Tanha Tarannum writes an informative literary criticism on the First Bengali Female Poet – Chandrabati and her works.
The first known evidence of East – Bengal literature emerges from Brahminic verses, written and narrated in Sanskrit and exerted to preach the religious teachings among the population. With the ardent advancement of the European renaissance people around the subcontinent began to look at narrative prospects from a new perspective.
But the ever-present traditions have taught them to remain devout; and although crude prejudices faded away, claiming the throne for objective literature was yet not plausible an idea. The storytellers were accustomed to poems and had not grown familiar with lengthy fiction. Every story commenced or finished with salutations to the divinity. Chandrabati, being the first Bengali poetess, opted for no exception. Despite walking the plaintive and mediocre stream, her clairvoyance and thematic presentation of 16th-century contemporary literature seem of unparallel intellect.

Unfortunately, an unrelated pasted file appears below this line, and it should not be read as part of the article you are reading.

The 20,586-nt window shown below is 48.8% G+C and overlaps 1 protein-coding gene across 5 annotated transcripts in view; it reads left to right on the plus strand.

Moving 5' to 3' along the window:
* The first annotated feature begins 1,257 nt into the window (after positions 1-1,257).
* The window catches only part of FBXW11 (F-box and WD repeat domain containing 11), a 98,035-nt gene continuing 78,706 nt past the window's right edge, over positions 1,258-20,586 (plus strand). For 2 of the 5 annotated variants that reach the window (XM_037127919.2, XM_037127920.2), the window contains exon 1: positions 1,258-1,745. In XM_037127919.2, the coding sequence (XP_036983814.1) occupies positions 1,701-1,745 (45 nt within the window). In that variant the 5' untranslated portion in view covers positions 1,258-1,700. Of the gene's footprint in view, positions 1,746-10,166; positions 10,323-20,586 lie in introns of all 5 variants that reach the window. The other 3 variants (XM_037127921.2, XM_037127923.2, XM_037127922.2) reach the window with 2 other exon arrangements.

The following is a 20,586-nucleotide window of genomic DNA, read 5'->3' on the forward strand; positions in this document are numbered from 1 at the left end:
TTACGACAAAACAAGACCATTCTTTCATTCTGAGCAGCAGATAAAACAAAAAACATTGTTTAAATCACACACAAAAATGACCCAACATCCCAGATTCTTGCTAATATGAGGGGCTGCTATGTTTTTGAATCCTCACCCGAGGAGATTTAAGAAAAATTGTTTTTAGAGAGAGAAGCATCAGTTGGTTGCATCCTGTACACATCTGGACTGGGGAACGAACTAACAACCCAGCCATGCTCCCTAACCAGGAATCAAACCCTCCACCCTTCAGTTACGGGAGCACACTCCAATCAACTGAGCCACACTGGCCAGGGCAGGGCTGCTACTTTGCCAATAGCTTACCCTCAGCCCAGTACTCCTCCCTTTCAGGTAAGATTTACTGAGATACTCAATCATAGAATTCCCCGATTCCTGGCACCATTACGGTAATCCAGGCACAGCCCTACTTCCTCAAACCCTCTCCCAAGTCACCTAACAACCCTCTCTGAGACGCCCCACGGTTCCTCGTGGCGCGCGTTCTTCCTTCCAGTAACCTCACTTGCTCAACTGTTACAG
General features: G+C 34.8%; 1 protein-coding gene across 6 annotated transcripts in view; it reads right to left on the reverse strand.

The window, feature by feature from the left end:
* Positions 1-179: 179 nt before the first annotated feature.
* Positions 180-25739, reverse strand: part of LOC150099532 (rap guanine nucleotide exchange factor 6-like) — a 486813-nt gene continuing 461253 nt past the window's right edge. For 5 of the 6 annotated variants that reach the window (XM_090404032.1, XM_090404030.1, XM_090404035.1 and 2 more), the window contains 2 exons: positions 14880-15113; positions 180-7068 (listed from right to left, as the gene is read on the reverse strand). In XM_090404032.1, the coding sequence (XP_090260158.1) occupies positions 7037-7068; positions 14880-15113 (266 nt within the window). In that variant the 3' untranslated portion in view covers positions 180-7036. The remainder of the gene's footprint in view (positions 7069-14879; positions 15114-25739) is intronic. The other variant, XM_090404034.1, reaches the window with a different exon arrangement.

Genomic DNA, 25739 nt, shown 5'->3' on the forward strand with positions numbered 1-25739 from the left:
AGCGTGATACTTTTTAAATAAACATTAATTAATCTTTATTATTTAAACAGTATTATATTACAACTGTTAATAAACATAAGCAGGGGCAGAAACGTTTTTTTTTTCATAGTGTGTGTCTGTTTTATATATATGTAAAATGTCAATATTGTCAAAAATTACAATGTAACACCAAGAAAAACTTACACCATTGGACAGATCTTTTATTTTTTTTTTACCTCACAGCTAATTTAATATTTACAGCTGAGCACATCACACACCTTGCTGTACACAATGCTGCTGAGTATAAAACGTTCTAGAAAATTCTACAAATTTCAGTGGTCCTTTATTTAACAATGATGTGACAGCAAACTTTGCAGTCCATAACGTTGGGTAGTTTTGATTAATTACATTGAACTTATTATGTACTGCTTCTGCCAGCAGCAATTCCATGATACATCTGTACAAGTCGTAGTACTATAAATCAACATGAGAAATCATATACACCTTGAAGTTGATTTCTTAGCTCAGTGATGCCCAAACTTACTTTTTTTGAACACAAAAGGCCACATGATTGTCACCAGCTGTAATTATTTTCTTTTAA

Ramayana, popularly known as Chandrabati’s Ramayana, is considered to be her most prestigious work. This version of Ramayana is mostly an elegy for Rama’s wife, Sita. However, this article is an endeavor to explore the cleverest of Chandrabati’s narrations, “Kenaram: The Robber Chief”, and shed light on its subject matter from a critical philosophy.